Grow Your Own Entertainment with Native Shrubs
In a summer with no exotic travel plans, I’m spending a lot of time enjoying my own back yard, especially watching the activity on and around the native shrubs I have planted over the past five years. I’m big into shrubs because much of our yard is shaded by tall trees, and that limits the possibilities for gardening with native plants—neither milkweed nor any of the other sun loving plants of the tallgrass prairie do well there.
A few of my woodland shrubs were given to me by a friend, dug from his property on the Salt Fork River. The majority, however, I’ve bought through an annual sale conducted by the East Central Illinois Master Naturalist program. In all I’ve now planted about 30 native woodland shrubs representing more than a dozen species in our yard.
Rather than boring you with the details of what I love about each one of these plants, let me tell you about one of my favorites, spicebush, which is a common component of the understory in Illinois woodlands and popular among gardeners as well. Spicebush produces showy clusters of little yellow flowers early in spring before it leafs out, and its small fruits (on females only) turn bright red as they mature. Spicebush gets its name from the spicy fragrance given off by twigs and small branches when they’re scraped as with a fingernail.
Spicebush is beautiful in its own right, but I started planting it around my yard with an ulterior motive; I wanted to see for myself the caterpillars of a spicebush swallowtail butterflies. I had seen pictures of them in books and online, but had never been able to find them in the wild.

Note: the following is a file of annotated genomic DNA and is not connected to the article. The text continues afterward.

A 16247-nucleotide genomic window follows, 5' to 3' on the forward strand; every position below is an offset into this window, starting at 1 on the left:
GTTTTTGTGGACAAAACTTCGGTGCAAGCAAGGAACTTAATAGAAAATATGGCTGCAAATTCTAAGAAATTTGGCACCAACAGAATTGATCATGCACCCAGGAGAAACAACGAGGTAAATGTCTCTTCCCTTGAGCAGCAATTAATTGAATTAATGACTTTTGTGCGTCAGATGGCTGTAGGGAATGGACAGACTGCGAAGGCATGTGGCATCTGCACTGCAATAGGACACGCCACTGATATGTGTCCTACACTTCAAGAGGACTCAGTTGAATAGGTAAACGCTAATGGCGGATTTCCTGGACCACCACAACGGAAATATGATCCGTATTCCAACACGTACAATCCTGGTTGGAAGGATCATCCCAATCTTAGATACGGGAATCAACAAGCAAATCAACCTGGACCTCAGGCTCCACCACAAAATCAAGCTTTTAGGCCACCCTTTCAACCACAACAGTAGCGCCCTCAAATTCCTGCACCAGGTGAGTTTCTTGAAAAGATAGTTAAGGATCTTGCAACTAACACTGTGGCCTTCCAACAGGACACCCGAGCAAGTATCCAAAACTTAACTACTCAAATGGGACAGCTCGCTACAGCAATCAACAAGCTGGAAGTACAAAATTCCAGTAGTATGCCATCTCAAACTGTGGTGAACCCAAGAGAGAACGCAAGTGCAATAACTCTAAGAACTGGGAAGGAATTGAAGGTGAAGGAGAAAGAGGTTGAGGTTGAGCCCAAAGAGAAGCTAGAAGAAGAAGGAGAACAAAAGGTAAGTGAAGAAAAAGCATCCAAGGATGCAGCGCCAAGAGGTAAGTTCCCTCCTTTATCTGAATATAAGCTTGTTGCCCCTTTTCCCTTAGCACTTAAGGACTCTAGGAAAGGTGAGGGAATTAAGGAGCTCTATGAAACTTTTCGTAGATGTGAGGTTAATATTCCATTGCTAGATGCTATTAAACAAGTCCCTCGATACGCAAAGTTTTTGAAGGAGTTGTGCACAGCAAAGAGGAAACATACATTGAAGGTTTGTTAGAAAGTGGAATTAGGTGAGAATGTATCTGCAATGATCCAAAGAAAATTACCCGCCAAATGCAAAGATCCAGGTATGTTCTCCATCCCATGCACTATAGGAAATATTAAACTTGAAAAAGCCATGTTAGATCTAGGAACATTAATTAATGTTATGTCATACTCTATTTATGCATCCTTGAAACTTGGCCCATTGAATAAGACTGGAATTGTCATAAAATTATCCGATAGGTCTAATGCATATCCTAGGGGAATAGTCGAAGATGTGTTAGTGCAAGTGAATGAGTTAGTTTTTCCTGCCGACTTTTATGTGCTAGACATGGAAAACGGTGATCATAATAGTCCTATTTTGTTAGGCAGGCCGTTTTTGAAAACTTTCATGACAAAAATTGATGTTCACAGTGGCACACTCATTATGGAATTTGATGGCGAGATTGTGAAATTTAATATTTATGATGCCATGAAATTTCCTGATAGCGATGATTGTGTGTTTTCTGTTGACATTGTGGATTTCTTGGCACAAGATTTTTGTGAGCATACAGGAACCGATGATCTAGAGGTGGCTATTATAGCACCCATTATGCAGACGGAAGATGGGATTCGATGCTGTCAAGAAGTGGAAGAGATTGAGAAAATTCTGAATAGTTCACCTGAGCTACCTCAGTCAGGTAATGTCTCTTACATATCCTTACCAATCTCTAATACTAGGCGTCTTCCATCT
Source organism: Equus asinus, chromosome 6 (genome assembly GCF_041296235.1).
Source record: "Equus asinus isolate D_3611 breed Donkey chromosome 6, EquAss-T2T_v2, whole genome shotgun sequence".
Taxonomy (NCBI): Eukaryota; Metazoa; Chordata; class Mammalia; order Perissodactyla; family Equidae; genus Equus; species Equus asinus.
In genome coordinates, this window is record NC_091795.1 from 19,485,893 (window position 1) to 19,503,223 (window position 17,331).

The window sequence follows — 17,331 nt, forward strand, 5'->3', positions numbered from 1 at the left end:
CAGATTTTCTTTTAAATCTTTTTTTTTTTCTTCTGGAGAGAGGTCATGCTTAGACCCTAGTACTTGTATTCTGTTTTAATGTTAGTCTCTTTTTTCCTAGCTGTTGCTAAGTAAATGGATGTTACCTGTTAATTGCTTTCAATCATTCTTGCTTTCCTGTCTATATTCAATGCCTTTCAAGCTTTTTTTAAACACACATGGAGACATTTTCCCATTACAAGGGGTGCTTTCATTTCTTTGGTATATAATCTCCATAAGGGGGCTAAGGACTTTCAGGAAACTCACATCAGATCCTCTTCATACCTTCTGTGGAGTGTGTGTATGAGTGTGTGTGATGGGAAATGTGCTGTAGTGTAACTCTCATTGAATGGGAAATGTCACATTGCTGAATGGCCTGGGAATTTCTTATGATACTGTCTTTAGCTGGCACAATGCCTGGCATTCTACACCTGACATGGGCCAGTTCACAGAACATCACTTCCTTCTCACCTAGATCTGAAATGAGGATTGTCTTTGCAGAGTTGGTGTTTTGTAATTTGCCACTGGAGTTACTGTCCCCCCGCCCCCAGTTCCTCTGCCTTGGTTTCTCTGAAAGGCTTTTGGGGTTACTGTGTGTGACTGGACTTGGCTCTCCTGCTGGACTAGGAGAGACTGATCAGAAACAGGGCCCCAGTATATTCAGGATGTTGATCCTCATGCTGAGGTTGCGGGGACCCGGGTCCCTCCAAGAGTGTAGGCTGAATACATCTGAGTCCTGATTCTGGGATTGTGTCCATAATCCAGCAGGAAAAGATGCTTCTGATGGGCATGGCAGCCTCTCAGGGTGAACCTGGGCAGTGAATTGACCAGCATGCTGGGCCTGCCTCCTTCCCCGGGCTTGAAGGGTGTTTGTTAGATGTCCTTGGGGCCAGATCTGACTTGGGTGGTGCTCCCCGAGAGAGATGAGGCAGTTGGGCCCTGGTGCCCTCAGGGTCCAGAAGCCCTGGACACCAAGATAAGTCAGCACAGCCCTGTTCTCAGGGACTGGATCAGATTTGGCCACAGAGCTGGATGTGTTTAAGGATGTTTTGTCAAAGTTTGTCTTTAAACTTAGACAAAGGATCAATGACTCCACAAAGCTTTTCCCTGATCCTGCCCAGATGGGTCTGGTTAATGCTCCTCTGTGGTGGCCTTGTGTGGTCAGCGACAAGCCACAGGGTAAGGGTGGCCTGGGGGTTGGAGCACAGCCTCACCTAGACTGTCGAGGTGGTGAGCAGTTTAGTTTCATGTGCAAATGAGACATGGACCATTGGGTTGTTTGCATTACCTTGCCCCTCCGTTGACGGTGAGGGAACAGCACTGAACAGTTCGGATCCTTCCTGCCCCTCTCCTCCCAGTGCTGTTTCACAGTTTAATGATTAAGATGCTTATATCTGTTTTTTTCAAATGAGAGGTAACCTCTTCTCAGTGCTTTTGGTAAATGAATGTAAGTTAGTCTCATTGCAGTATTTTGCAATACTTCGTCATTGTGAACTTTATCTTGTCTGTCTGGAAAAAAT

In the early stages of their development, spicebush swallowtail caterpillars have two ways of avoiding predation. They can stay out of sight by retreating into little shelters, which they create by folding a leaf over on itself into a shape that reminds me of a taco.
Alternatively, when they’re small spicebush swallowtail caterpillars can also hide in plain sight, right on top of a leaf. That’s because their skin is a shiny, mottled gray and black with a saddle of white across the back, which makes them look just like bird poop.
As they mature, spicebush swallowtails maintain the practice of hiding during the day in self-made leaf shelters, but they adopt a new style of camouflage. Their bodies become bright green—and their forward end develops a triangular appearance with dark, eye-like spots, so they end up looking like tiny snakes.
Thanks to my spicebush planting habit, my family and I are now able to watch spicebush swallowtail caterpillars develop every summer.
In addition to the direct entertainment value of hosting showy caterpillars, planting native trees and shrubs in a home landscape can provide a whole range of benefits for people and wildlife alike. If you’re interested to learn more about these I’ve got two suggestions. One is to pick up a copy of the book Bringing Nature Home: How You Can Sustain Wildlife with Native Plants by University of Delaware entomologist Douglas Tallamy.
The other is to check out this year’s sale of native trees and shrubs now being conducted by the East Central Illinois Master Naturalist Program. Thirteen different trees and eleven shrubs are included, with spicebush, of course, among them. Find details about the sale at the website of the East Central Illinois Master Naturalist Program.